|Born: Marshall Rutgers Kernochan |
Other: Marshall Kernochan
|Dates: ||1880 - 1955|
Approved biography for Marshall R. Kernochan
(Courtesy of Christian Peterson)
Marshall Rutgers Kernochan was born in 1880 into a wealthy family. In 1900, he began extensive studies in music composition, both in this country and Germany. Around the same time, he took up pictorial photography. He joined the prestigious Camera Club of New York and in 1901 three of his landscapes were included in the club’s annual members’ exhibition. He probably met Alfred Stieglitz there, as he soon became allied with Stieglitz’s new breakaway group, the Photo-Secession.
As a member of the Secession, Kernochan exhibited in a number of its shows, though always in modest numbers. His work first appeared in A Collection of American Pictorial Photographs Arranged by the Photo-Secession, seen at Pittsburgh’s Carnegie Institute in 1904. It was included in the group’s first three annual members’ shows at the Little Galleries of the Photo-Secession, from 1905 to 1907. And Stieglitz also presented Kernochan’s pictures in the 1909 show at New York’s National Arts Club and the International Exhibition of Pictorial Photography, seen at Buffalo’s Albright Art Gallery in 1910.
Kernochan contributed one image to Stieglitz’s exquisite quarterly Camera Work, the mouthpiece of the Photo-Secession. In October 1909, it featured his Ponte-Vecchio—Florence, as a richly printed photogravure. The picture, undoubtedly made on a leisure trip to Europe, is dark, suggestive, and compositionally bold, with fading sunlight and significant reflections.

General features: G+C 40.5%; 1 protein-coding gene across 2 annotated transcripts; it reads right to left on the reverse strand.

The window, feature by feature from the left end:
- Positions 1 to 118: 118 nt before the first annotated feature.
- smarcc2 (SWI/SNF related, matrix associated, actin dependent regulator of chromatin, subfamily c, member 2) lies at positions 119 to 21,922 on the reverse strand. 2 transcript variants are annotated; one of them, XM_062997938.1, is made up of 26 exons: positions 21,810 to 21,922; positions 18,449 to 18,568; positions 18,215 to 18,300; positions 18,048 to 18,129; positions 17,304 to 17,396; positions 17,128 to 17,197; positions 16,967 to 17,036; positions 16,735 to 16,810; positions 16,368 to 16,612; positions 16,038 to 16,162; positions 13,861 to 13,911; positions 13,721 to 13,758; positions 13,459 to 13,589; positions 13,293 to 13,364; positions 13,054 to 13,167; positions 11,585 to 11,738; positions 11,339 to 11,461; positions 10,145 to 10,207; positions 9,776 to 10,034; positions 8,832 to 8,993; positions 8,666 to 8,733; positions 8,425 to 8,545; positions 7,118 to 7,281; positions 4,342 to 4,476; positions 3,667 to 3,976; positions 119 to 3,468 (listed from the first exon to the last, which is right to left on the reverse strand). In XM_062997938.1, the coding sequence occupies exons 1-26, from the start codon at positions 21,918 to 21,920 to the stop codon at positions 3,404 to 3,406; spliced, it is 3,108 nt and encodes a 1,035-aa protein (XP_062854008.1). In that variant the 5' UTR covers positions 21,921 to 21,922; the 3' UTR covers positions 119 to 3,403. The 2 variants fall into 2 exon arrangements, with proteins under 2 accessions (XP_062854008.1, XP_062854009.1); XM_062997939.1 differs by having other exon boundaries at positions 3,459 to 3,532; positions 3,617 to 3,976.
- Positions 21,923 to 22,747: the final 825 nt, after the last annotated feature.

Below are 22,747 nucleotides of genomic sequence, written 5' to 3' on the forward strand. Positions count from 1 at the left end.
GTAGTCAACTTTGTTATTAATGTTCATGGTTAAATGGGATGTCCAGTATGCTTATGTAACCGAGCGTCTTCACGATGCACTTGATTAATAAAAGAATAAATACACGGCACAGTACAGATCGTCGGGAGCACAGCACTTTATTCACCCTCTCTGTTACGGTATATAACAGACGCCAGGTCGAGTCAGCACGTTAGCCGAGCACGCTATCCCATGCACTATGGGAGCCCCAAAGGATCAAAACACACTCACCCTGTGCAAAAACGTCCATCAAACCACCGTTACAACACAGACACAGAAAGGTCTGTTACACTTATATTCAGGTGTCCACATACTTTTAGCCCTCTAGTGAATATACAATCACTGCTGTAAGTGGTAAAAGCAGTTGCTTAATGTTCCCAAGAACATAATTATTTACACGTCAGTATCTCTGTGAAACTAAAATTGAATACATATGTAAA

In 1910, Kernochan was considered one of the best amateur pianists and composers in New York. The next year, five songs he wrote were performed in a musical in Holmesdale, Massachusetts, but he generated little income from music at this time. At age thirty-three, he was still living at home with his wealthy, widowed mother and enjoying a private chauffer and membership in a dozen New York social clubs. Needing more money than his mother was apparently willing to provide, he attempted to secure steady income from the estate of an insane aunt, but was rebuffed by the state Supreme Court, according to a March 28, 1914, article in the New York Times.
In 1931, Kernochan founded the Galaxy Music Corporation. He remained president of this publishing firm until his death in 1955, when his son, John, took over. John Marshall Kernochan eventually went on to become a prominent copyright lawyer and founder of the Kernochan Center for Law, Media and the Arts at Columbia University.
Christian A. Peterson Pictorial Photography at the Minneapolis Institute of Arts (Christian A. Peterson: Privately printed, 2012)
This biography is courtesy and copyright of Christian Peterson and is included here with permission.
Date last updated: 1 June 2013.
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